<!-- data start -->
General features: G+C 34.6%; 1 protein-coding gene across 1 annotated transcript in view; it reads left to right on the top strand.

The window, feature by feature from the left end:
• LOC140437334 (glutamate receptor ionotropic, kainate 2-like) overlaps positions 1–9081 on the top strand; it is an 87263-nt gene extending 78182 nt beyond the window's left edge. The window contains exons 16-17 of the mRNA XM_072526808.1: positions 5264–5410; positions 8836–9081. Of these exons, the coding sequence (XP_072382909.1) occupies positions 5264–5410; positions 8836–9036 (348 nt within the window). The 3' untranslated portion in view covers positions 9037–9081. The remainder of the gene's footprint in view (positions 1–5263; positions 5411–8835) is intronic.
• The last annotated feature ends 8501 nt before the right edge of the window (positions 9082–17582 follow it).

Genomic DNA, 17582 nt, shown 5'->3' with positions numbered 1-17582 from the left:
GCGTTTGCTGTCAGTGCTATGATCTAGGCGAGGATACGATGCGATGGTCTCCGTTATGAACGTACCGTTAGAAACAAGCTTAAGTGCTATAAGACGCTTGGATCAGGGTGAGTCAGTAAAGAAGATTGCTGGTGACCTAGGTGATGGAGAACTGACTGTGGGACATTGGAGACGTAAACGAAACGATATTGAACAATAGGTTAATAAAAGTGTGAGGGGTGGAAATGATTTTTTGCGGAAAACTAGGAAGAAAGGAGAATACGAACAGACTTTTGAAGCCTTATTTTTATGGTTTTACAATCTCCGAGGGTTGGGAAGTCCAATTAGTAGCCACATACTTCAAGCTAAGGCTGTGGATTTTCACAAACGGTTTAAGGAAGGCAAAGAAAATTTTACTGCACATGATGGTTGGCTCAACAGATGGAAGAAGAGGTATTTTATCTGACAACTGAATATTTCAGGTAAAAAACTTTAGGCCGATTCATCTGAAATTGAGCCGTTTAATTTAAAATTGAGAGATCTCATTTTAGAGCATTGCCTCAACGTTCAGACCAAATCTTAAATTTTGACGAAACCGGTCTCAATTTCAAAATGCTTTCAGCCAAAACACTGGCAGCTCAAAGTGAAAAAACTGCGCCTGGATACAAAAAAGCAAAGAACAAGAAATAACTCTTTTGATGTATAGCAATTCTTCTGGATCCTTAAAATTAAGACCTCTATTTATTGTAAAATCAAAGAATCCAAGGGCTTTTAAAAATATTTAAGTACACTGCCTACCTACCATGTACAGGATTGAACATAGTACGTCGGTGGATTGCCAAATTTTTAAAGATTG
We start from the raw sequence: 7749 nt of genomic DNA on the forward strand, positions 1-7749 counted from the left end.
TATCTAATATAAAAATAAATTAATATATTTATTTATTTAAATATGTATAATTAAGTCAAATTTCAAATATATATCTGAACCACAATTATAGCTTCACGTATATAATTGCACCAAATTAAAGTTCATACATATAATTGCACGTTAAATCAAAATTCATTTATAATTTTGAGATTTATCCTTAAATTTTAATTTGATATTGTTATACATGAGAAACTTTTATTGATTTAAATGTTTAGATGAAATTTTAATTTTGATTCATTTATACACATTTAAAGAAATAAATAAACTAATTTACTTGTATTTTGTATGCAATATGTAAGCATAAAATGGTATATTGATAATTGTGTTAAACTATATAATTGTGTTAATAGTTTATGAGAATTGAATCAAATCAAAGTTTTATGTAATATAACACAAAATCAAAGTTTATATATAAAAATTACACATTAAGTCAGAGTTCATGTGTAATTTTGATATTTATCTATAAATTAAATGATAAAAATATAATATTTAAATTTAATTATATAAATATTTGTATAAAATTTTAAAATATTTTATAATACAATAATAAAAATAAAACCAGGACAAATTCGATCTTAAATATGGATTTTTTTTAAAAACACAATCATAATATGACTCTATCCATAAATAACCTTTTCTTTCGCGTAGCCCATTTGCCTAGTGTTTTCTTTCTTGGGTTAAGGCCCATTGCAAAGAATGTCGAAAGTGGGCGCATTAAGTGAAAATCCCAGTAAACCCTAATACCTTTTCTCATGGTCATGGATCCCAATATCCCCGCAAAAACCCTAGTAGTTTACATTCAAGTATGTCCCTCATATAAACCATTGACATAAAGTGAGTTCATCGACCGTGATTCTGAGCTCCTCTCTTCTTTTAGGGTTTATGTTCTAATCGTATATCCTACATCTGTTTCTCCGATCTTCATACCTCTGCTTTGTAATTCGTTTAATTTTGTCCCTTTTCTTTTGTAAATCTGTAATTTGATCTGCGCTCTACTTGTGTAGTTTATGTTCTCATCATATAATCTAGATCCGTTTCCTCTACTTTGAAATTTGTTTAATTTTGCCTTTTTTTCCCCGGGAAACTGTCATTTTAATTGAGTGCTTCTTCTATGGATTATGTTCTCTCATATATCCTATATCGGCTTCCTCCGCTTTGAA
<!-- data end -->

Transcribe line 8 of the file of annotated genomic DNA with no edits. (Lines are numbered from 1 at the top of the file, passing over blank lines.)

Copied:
TATCTAATATAAAAATAAATTAATATATTTATTTATTTAAATATGTATAATTAAGTCAAATTTCAAATATATATCTGAACCACAATTATAGCTTCACGTATATAATTGCACCAAATTAAAGTTCATACATATAATTGCACGTTAAATCAAAATTCATTTATAATTTTGAGATTTATCCTTAAATTTTAATTTGATATTGTTATACATGAGAAACTTTTATTGATTTAAATGTTTAGATGAAATTTTAATTTTGATTCATTTATACACATTTAAAGAAATAAATAAACTAATTTACTTGTATTTTGTATGCAATATGTAAGCATAAAATGGTATATTGATAATTGTGTTAAACTATATAATTGTGTTAATAGTTTATGAGAATTGAATCAAATCAAAGTTTTATGTAATATAACACAAAATCAAAGTTTATATATAAAAATTACACATTAAGTCAGAGTTCATGTGTAATTTTGATATTTATCTATAAATTAAATGATAAAAATATAATATTTAAATTTAATTATATAAATATTTGTATAAAATTTTAAAATATTTTATAATACAATAATAAAAATAAAACCAGGACAAATTCGATCTTAAATATGGATTTTTTTTAAAAACACAATCATAATATGACTCTATCCATAAATAACCTTTTCTTTCGCGTAGCCCATTTGCCTAGTGTTTTCTTTCTTGGGTTAAGGCCCATTGCAAAGAATGTCGAAAGTGGGCGCATTAAGTGAAAATCCCAGTAAACCCTAATACCTTTTCTCATGGTCATGGATCCCAATATCCCCGCAAAAACCCTAGTAGTTTACATTCAAGTATGTCCCTCATATAAACCATTGACATAAAGTGAGTTCATCGACCGTGATTCTGAGCTCCTCTCTTCTTTTAGGGTTTATGTTCTAATCGTATATCCTACATCTGTTTCTCCGATCTTCATACCTCTGCTTTGTAATTCGTTTAATTTTGTCCCTTTTCTTTTGTAAATCTGTAATTTGATCTGCGCTCTACTTGTGTAGTTTATGTTCTCATCATATAATCTAGATCCGTTTCCTCTACTTTGAAATTTGTTTAATTTTGCCTTTTTTTCCCCGGGAAACTGTCATTTTAATTGAGTGCTTCTTCTATGGATTATGTTCTCTCATATATCCTATATCGGCTTCCTCCGCTTTGAA